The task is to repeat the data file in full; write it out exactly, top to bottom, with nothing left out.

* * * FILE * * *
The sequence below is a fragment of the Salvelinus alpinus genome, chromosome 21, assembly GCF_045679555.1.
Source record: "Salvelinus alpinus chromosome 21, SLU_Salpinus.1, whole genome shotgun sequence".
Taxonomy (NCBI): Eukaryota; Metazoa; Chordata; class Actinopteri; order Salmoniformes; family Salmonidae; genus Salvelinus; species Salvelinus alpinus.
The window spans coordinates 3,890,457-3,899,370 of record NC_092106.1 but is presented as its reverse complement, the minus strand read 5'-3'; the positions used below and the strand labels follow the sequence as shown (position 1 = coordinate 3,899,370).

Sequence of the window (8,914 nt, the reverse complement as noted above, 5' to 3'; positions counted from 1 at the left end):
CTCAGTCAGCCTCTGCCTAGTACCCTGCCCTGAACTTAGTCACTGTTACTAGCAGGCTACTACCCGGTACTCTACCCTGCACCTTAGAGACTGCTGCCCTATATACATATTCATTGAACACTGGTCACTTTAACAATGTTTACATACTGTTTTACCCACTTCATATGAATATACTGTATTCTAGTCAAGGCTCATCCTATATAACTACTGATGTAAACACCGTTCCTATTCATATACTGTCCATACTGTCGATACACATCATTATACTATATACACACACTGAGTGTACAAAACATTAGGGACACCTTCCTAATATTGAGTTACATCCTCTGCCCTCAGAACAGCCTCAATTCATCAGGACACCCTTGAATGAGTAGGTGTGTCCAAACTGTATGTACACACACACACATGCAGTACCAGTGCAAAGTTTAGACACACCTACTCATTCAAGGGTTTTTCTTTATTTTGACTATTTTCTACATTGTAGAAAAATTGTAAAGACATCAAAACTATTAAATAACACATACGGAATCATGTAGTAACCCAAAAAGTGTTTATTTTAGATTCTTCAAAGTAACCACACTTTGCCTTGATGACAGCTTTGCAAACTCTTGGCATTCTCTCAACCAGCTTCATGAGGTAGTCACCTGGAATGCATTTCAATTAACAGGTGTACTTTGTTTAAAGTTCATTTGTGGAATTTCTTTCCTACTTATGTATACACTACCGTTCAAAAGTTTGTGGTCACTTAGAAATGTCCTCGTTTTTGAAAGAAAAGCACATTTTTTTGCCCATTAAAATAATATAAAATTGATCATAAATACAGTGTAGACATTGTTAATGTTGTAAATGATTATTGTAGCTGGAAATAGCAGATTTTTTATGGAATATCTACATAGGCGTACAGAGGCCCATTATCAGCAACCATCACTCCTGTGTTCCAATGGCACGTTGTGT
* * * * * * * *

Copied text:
The sequence below is a fragment of the Salvelinus alpinus genome, chromosome 21, assembly GCF_045679555.1.
Source record: "Salvelinus alpinus chromosome 21, SLU_Salpinus.1, whole genome shotgun sequence".
Taxonomy (NCBI): Eukaryota; Metazoa; Chordata; class Actinopteri; order Salmoniformes; family Salmonidae; genus Salvelinus; species Salvelinus alpinus.
The window spans coordinates 3,890,457-3,899,370 of record NC_092106.1 but is presented as its reverse complement, the minus strand read 5'-3'; the positions used below and the strand labels follow the sequence as shown (position 1 = coordinate 3,899,370).

Sequence of the window (8,914 nt, the reverse complement as noted above, 5' to 3'; positions counted from 1 at the left end):
CTCAGTCAGCCTCTGCCTAGTACCCTGCCCTGAACTTAGTCACTGTTACTAGCAGGCTACTACCCGGTACTCTACCCTGCACCTTAGAGACTGCTGCCCTATATACATATTCATTGAACACTGGTCACTTTAACAATGTTTACATACTGTTTTACCCACTTCATATGAATATACTGTATTCTAGTCAAGGCTCATCCTATATAACTACTGATGTAAACACCGTTCCTATTCATATACTGTCCATACTGTCGATACACATCATTATACTATATACACACACTGAGTGTACAAAACATTAGGGACACCTTCCTAATATTGAGTTACATCCTCTGCCCTCAGAACAGCCTCAATTCATCAGGACACCCTTGAATGAGTAGGTGTGTCCAAACTGTATGTACACACACACACATGCAGTACCAGTGCAAAGTTTAGACACACCTACTCATTCAAGGGTTTTTCTTTATTTTGACTATTTTCTACATTGTAGAAAAATTGTAAAGACATCAAAACTATTAAATAACACATACGGAATCATGTAGTAACCCAAAAAGTGTTTATTTTAGATTCTTCAAAGTAACCACACTTTGCCTTGATGACAGCTTTGCAAACTCTTGGCATTCTCTCAACCAGCTTCATGAGGTAGTCACCTGGAATGCATTTCAATTAACAGGTGTACTTTGTTTAAAGTTCATTTGTGGAATTTCTTTCCTACTTATGTATACACTACCGTTCAAAAGTTTGTGGTCACTTAGAAATGTCCTCGTTTTTGAAAGAAAAGCACATTTTTTTGCCCATTAAAATAATATAAAATTGATCATAAATACAGTGTAGACATTGTTAATGTTGTAAATGATTATTGTAGCTGGAAATAGCAGATTTTTTATGGAATATCTACATAGGCGTACAGAGGCCCATTATCAGCAACCATCACTCCTGTGTTCCAATGGCACGTTGTGT